Vic Cianca, the white-gloved traffic cop who died Sunday, was a Pittsburgh kind of guy. So were Fred Honsberger and Fred Rogers and Myron Cope.
Former Mayor Sophie Masloff continues to embody a kind of affectionate yinzer spirit. The list goes on: Bruno Sammartino, Ricki Wertz, Lynn Cullen, Bob Prince, Chilly Billy Cardille, Joe Hardy, Joe DeNardo, Dan Rooney, Michelle Madoff, Cyril Wecht, Paul Shannon ...
Trying to be an icon means you don't deserve to be one. Here is a casual list of Pittsburgh-area icons, suggested by Post-Gazette staff:
Bruno Sammartino, Sophie Masloff, Michelle Madoff, Braddock Mayor John Fetterman, entertainer Phat Man Dee, John McIntire, Chilly Billy Cardille, Paul Shannon, Andy Warhol, Warhol museum director Tom Sokolowski, Chuck Tanner, Mario Lemieux, Judge Jeffrey Manning, DJ Scott Paulsen, David "Speedy Delivery" Newell, Sally Wiggin, drummer Spider Rondinelli, Paul O'Neill, Lynn Cullen, Beano Cook, Richard Mellon Scaife, Donnie Iris, actor Bingo O'Malley, August Wilson, Billy Hillgrove, artist Steve Pellegrino, photographer Teenie Harris, Mike Lange, Dan Rooney, Patrice King-Brown, Ken Rice, Franco Harris, and the sports fan trio of Maurice "Mossie" Murphy, "Tiger" Paul Auslander and Lawrence "Deuce" Skurcenski.
Have we forgotten anyone? Tell us who should be the next Pittsburgh icon.
Love them or hate them, they belong to us. Iconic personalities all, they help shape how we share the view of ourselves as Pittsburghers.
But here's the odd part: in trying to compare the next wave of iconic personalities in this city, it's apparent there will be no next wave, at least not until everyone is on the same, digital page.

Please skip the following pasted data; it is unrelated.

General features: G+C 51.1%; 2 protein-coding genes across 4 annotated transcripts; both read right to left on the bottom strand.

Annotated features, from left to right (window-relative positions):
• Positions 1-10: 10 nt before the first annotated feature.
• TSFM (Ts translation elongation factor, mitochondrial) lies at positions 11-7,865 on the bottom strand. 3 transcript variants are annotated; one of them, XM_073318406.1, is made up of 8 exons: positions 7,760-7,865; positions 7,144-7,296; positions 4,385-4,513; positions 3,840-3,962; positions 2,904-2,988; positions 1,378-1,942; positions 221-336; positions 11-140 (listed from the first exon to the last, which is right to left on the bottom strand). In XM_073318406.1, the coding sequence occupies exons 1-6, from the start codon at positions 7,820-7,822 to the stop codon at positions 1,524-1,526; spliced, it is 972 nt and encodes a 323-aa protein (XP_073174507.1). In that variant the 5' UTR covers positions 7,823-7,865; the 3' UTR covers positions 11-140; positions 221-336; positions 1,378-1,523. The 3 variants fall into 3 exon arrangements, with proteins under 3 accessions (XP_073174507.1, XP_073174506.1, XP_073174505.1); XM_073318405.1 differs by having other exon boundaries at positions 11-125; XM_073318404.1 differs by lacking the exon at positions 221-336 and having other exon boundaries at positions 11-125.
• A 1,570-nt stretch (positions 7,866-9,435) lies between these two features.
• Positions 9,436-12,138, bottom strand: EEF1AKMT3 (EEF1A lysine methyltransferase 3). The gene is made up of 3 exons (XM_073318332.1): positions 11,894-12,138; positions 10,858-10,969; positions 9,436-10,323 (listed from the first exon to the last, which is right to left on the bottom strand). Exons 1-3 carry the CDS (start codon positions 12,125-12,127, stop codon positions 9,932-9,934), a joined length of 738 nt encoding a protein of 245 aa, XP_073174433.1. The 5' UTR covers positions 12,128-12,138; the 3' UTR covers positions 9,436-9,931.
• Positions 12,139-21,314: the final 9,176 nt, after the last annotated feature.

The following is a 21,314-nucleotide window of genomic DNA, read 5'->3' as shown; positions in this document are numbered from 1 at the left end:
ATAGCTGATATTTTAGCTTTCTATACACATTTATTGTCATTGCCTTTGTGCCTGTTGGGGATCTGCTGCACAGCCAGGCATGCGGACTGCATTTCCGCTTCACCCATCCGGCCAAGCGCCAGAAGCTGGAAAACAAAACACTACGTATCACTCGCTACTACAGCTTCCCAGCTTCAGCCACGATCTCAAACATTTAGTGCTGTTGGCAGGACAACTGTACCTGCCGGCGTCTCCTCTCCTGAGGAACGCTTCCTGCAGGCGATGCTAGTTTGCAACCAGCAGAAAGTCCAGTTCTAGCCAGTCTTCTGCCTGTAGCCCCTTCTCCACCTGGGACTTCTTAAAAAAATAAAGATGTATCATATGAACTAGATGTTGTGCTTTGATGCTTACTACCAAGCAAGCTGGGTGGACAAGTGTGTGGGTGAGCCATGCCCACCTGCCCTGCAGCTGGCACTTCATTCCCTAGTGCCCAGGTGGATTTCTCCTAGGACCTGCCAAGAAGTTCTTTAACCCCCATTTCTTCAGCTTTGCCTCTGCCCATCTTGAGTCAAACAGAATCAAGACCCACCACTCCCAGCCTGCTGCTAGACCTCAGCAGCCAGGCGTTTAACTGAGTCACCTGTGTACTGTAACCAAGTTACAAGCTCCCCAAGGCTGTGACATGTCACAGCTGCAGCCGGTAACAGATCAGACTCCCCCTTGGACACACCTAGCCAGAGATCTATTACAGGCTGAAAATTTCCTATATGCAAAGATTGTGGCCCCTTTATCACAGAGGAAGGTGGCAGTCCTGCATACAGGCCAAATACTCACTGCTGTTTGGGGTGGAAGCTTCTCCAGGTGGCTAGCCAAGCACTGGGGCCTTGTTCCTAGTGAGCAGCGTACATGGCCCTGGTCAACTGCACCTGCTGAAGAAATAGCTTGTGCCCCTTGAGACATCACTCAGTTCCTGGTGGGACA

Just being famous or successful doesn't count. Same with being beloved (sorry, Sidney Crosby) or greatly admired (ditto, Thomas Starzl).
Truly iconic Pittsburghers are known by everyone, from the city to the suburbs. They often have quirky personality traits that border on the eccentric, and they've made their mark locally. We'll include actor Michael Keaton because he once worked for Mister Rogers' Neighborhood before hitting it big in Hollywood.
"I think a reason why a guy like Fred Rogers was able to become an icon, not just in Pittsburgh but everywhere, was he tapped into a part of the human psyche," said Brian Tedeschi, partner and general manager of Think Communications Inc., headquartered in the Strip District.
"He was able to intersect with what we as kids, and adults, felt. He touched some sort of emotional chord."
To be truly iconic in this town, one has to be a household name. But many older residents are not computer savvy, and the younger generation isn't into print media. This creates a gap that could take years to bridge; the exception, of course, could be a sports icon.
"It could simply be one of those cyclical things ... and in the next decade or two there will be a plethora of interesting people," said Cyril Wecht, the renowned forensic pathologist who himself is an iconic figure.
"The paucity, the dearth of such kinds of people [under 40 years old] is inexplicable. I remember, growing up and becoming politically active, you met so many types of people. Some you admired, some you didn't, but it was a much more exciting time."
Chris Potter, editor of Pittsburgh's City Paper, agrees. "I do think there is some sort of qualitative difference between the kind of 'personality' Pittsburgh had before, and has today.
"It's not exactly pride in our perversity, but the very fact that you couldn't imagine Myron Cope anywhere else is what makes him so Pittsburgh."